Shopping in the local supermarket, wearing my face mask, I feel like a criminal or spy, undercover, lurking around the shelves, trying to stay socially-distanced, out of people’s personal space.
This is the future-present. Even with restrictions being eased, we have been marked, permanently, or at least for next year.
During the pandemic, many of us searched for resources, to help us navigate the uncertainty.
I re-read Albert Camus’ La Peste (in English, not French!), published in 1947. La Peste is often seen as an allegory of Vichy France, and its collaboration with the German Nazi occupiers; and by extension, a critique of all totalitarianism, including Soviet Russia.
It is also an existentialist tract, exposing the superficiality of everyday life. Camus strikes at the way this city has no “inklings” of anything beyond, something more meaningful than making money.
But, reading it again, during Covid, makes its portrayal of the epidemic in the Algerian city of Oran (then under French colonial control) resonate relevantly with our times.
This is, after all, the mark of a literary classic, as opposed to pulp fiction: that it permits a variety of deeper readings, each time one returns to it.
In the novel, the plague lasts about a year, like our own pandemic. And the progressive measures taken to combat it are reminiscent of our own.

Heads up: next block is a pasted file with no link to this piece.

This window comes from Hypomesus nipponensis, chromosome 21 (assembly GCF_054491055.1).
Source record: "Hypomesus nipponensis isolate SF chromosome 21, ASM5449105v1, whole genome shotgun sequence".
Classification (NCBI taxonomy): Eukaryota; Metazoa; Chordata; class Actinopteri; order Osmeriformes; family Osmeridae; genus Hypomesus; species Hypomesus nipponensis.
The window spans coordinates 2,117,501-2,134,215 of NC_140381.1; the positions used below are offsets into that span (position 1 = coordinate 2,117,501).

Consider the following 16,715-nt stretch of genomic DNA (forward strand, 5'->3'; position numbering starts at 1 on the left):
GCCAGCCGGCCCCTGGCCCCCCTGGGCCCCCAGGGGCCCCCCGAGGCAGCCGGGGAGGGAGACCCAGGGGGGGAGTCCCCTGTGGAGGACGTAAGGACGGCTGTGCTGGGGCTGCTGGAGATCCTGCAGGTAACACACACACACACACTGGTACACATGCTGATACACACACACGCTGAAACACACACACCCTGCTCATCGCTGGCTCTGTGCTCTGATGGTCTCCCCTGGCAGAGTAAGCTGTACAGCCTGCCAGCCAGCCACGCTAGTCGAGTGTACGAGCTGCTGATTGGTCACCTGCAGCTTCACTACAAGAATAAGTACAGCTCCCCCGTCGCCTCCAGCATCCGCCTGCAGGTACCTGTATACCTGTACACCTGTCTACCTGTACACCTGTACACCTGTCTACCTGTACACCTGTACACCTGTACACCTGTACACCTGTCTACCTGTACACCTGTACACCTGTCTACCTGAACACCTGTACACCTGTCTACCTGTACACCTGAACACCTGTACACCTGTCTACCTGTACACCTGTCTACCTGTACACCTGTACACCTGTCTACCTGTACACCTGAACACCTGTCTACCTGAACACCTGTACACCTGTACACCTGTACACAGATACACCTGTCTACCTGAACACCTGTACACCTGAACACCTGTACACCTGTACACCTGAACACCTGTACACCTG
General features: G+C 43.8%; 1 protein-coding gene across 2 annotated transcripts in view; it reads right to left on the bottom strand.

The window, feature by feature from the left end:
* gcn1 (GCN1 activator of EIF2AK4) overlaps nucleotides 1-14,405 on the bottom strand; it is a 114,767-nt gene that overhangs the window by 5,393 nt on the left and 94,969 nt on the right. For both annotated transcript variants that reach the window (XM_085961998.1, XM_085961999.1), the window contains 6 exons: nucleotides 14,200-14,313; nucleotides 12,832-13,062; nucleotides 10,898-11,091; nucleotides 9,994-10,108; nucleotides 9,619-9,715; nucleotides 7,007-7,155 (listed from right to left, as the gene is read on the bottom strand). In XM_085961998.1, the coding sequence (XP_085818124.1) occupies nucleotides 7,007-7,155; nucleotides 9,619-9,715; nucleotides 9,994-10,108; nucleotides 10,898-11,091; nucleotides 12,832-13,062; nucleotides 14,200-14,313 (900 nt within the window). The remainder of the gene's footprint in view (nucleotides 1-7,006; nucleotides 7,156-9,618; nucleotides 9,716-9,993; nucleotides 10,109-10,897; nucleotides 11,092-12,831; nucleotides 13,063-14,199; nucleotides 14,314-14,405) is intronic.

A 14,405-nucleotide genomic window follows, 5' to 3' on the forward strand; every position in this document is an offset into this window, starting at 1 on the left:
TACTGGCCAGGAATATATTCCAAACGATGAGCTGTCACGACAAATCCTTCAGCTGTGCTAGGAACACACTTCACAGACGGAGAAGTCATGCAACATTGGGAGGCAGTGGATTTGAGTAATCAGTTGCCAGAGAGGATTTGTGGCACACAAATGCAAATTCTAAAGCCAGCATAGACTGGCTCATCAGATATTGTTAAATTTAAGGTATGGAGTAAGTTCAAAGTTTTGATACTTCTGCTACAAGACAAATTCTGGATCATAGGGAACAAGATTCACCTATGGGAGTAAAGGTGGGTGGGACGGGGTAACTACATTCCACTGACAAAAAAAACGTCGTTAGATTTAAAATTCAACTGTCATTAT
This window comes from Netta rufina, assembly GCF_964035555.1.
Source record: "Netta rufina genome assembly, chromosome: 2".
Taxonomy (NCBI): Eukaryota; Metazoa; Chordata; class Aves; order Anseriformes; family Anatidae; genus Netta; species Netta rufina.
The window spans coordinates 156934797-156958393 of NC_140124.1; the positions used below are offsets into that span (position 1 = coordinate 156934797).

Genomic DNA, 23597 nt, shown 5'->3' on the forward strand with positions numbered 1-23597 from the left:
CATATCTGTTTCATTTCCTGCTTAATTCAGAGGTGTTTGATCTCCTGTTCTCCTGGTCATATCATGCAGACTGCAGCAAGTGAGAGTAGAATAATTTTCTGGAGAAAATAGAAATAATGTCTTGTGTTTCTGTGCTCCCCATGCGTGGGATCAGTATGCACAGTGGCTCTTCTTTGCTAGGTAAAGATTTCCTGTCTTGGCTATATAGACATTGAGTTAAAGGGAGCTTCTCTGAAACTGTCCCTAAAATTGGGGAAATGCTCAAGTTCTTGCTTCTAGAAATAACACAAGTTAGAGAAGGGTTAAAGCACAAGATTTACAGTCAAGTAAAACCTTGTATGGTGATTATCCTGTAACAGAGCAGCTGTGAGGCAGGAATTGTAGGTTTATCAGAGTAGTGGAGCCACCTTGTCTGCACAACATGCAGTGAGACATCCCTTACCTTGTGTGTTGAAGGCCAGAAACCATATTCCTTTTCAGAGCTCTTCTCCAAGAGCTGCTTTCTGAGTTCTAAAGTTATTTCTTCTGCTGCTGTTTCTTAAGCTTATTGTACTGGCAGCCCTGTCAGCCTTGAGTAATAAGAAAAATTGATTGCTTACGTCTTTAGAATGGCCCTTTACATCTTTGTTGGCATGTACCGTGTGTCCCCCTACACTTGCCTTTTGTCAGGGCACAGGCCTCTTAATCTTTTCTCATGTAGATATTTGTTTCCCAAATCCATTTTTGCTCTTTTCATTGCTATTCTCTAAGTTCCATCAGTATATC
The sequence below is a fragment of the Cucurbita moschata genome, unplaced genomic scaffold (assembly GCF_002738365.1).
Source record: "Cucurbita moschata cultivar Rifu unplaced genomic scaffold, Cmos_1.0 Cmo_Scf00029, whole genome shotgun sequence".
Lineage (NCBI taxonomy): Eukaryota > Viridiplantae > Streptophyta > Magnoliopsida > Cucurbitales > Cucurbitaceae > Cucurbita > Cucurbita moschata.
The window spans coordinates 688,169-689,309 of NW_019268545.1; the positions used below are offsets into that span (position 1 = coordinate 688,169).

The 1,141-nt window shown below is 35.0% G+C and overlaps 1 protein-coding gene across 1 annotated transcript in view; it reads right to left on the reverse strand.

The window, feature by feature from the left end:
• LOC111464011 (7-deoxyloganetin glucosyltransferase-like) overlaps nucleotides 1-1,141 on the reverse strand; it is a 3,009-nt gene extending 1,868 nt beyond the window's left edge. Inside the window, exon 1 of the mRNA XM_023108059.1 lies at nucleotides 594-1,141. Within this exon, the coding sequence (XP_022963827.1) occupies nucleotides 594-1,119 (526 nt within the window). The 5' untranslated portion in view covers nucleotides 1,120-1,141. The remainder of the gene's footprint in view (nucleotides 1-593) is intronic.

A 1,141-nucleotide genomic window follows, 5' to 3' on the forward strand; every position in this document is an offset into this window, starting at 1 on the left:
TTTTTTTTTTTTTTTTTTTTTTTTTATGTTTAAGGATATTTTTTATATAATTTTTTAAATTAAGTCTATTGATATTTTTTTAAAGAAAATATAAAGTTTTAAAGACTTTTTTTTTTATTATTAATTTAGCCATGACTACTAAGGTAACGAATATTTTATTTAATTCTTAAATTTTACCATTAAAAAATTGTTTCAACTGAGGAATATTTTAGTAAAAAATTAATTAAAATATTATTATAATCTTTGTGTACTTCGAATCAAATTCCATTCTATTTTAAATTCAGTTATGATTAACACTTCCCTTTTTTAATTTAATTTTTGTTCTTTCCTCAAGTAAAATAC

Camus writes of this time as like an “exile”, a theme he explores in his 1957 collection of short stories, “Exile and the Kingdom”, which examined existential loneliness and isolation in society.
But in La Peste, it is an “exile at home”, as people are quarantined in their own houses. There is, however, a big difference from our own “lockdown” and “social distancing”.
In Oran, it was only the sick who were shut away. In contrast to our plight, the book details continuing social gatherings in bars and cafés, throughout the crisis.
Perhaps it’s because they were French? But we, on the other hand, have been forbidden, worldwide, from such contacts, our pubs and restaurants closed.
He also notices that people were cut-off from the consolation of families and friends, and refers to them as the “separated”.
There was, however, another French intellectual, before Camus, who wrote about plague. Antonin Artaud, founder of the Theatre of Cruelty, gave a lecture in 1933 on “Theatre and the Plague”. He saw the transformations in society, during plague periods, as similar to the changes which theatre could evoke in people.
This was not new. St. Augustine noted the same potential of plays to disturb and transform; although he saw it negatively, and Artaud positively.
For Artaud, plague, and theatre, could upend the complacency of bourgeois society, promoting a metaphysical, mystical, apprehension, foreign to the shallow constraints of rationalism.
In Artaud’s case, this desire led to renewed bouts of schizophrenia, and incarceration in psychiatric hospitals.
But is it possible that our present plague might lead us to explore deeper spiritual aspects of life, replacing the stultifying superficiality of our pre-crisis materialistic civilisation?